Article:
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Rittenhouse verdict disappoints outside courthouse of Arbery trial


Yesterday, a Wisconsin jury found Kyle Rittenhouse not guilty of the charges he faced for fatally shooting two people and injuring another during unrest in Kenosha last year. The verdict brought cheers from some, including former President Donald Trump and protests from others, including in Portland overnight. And it's been met with disappointment outside the courthouse in Brunswick, Ga., where three white men are on trial after they chased and then killed Ahmaud Arbery, an African American, after they saw him jogging down a residential street.

NPR's Debbie Elliott has this report.

DEBBIE ELLIOTT, BYLINE: News of Kyle Rittenhouse's acquittal spread quickly on the lawn of the Glynn County, Ga., Courthouse.

ARMIAH CRAWFORD: Oh (laughter).

ELLIOTT: Armiah Crawford (ph) and Mercury Gainer (ph) shake their heads in disbelief.

MERCURY GAINER: Personally, I was like - I was - it throw me off. I thought he would be - I thought they were going to find him guilty. But it was kind of like a shock.

ELLIOTT: Mercury Gainer.

GAINER: Knowing that this guy went and pursued people with his gun. And why? Just why?

ELLIOTT: Crawford says a double standard was at play in the way Rittenhouse's actions were judged, and he's concerned about the message this verdict might send.

CRAWFORD: That's kind of what I'm worried about now. Like, OK, if he can get off with that, then what can anybody else get off of it? That's crazy.

ELLIOTT: Crawford and Gainer, both from Brunswick, are among the people who have maintained a presence at the courthouse in support of Ahmaud Arbery's family since the trial started a month ago. His father, Marcus Arbery, was in court listening to the judge and lawyers hash out jury instructions yesterday when the Rittenhouse verdict came down. He doesn't understand how that jury affirmed Rittenhouse's claim of self-defense.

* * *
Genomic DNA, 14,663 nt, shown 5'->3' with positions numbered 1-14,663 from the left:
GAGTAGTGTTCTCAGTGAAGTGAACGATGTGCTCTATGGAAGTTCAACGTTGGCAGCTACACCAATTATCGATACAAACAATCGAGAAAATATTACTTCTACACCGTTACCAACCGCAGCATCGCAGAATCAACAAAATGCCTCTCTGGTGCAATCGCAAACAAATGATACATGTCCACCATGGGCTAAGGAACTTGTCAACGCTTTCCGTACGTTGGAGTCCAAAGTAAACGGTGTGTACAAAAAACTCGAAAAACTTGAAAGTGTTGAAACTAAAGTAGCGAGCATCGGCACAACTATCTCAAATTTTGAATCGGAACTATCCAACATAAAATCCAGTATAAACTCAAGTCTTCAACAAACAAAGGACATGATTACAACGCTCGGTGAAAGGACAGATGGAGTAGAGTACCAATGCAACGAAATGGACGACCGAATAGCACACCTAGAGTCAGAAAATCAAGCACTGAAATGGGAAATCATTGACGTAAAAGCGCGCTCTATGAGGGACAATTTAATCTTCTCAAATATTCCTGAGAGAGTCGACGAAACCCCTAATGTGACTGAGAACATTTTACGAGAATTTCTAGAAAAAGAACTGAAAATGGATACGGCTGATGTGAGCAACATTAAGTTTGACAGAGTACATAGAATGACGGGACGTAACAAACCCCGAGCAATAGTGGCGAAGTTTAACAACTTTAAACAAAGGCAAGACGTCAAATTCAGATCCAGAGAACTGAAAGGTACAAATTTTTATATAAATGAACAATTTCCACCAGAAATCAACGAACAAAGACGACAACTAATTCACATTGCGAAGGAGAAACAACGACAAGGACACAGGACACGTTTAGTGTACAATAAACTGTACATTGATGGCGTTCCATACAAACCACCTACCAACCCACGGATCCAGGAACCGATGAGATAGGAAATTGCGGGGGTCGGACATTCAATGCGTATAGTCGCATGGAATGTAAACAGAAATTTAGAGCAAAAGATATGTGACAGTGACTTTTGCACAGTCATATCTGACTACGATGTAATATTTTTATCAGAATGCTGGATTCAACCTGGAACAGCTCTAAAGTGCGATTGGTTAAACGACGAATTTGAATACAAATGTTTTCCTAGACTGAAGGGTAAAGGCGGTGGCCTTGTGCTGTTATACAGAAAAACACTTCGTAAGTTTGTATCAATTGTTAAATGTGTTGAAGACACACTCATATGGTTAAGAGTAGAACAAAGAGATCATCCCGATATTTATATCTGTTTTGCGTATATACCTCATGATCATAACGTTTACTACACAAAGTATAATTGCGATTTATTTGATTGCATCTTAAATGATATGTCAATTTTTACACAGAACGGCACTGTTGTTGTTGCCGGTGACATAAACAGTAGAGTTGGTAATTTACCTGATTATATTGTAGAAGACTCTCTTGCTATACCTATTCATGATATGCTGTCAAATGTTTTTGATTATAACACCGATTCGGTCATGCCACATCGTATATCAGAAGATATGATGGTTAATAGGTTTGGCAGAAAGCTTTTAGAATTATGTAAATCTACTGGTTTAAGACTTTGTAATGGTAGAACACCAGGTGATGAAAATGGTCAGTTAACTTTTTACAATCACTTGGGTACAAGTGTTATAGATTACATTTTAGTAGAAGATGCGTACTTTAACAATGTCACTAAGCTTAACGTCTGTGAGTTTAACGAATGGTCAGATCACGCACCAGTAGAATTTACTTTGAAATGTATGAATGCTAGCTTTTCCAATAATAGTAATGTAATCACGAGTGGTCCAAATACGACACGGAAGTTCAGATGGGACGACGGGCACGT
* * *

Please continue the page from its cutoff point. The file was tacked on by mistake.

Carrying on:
MARCUS ARBERY: Oh, God. It just scare you about this justice system. This world ain't going to never get right till this justice system get right and be fair and start putting these people in jail behind this unnecessary killing.

ELLIOTT: The men who chased Ahmaud Arbery with pickup trucks and shot him to death last year are also claiming self-defense. They say they suspected him in neighborhood break-ins and were trying to make a citizen's arrest. Marcus Arbery says the Rittenhouse verdict doesn't make him worry about the nearly all-white jury hearing the murder case over his son's killing because the facts are so different.

But Rebekah Moore (ph), an Army veteran and nursing student in Brunswick, does have concerns. She was already anxious about how the jury will judge the evidence. The Rittenhouse verdict doesn't help.

REBEKAH MOORE: I'm honestly very worried about it, worried that it sets a precedent for other people to do the same thing and get away with it. It's frightening.

ELLIOTT: Moore and Mary Coker (ph), a retired nurse from Oklahoma, are sitting together on the courthouse lawn considering the message out of Wisconsin.

MARY COKER: I just - I don't understand how he could have been found not guilty 'cause he was there. He had the weapon. I just don't...

MOORE: Imagine if he had been a young Black man, be a completely different story right now. That disgusts me. It makes me angry.

ELLIOTT: That's what P. Moses takes from the Rittenhouse verdict. She's a social justice activist from Memphis who sees two separate justice systems at work.

P MOSES: You have one for white people and you have one for Black people 'cause I guarantee if he was a Black boy that took a gun, whether he got it from a friend, if he had possessed it, he would be sitting in jail for that, if not anything else. But he took a gun and killed two people, and they let him out. There's no justice.

ELLIOTT: Lynn Whitfield is an attorney from Florida. She's with the Transformative Justice Coalition. She considers the Rittenhouse outcome a symptom of a bigger problem.

LYNN WHITFIELD: It was emboldened. This whole attitude of vigilante, and everything was emboldened for four years in our country. And people, you know, think that it's OK to hate. They think it's OK to pick up arms. They think it's OK to just shoot people because you think they doing something wrong or - I just think our whole country is broken. And, you know, we've got to find a way to fix it, or we won't have a democracy anymore.

ELLIOTT: As the nation digests the Rittenhouse verdict, closing arguments are set for Monday here in the Arbery case. Then the jury will begin deliberations.

Debbie Elliott, NPR News, Brunswick, Ga.


NPR National Correspondent Debbie Elliott can be heard telling stories from her native South. She covers the latest news and politics, and is attuned to the region's rich culture and history.
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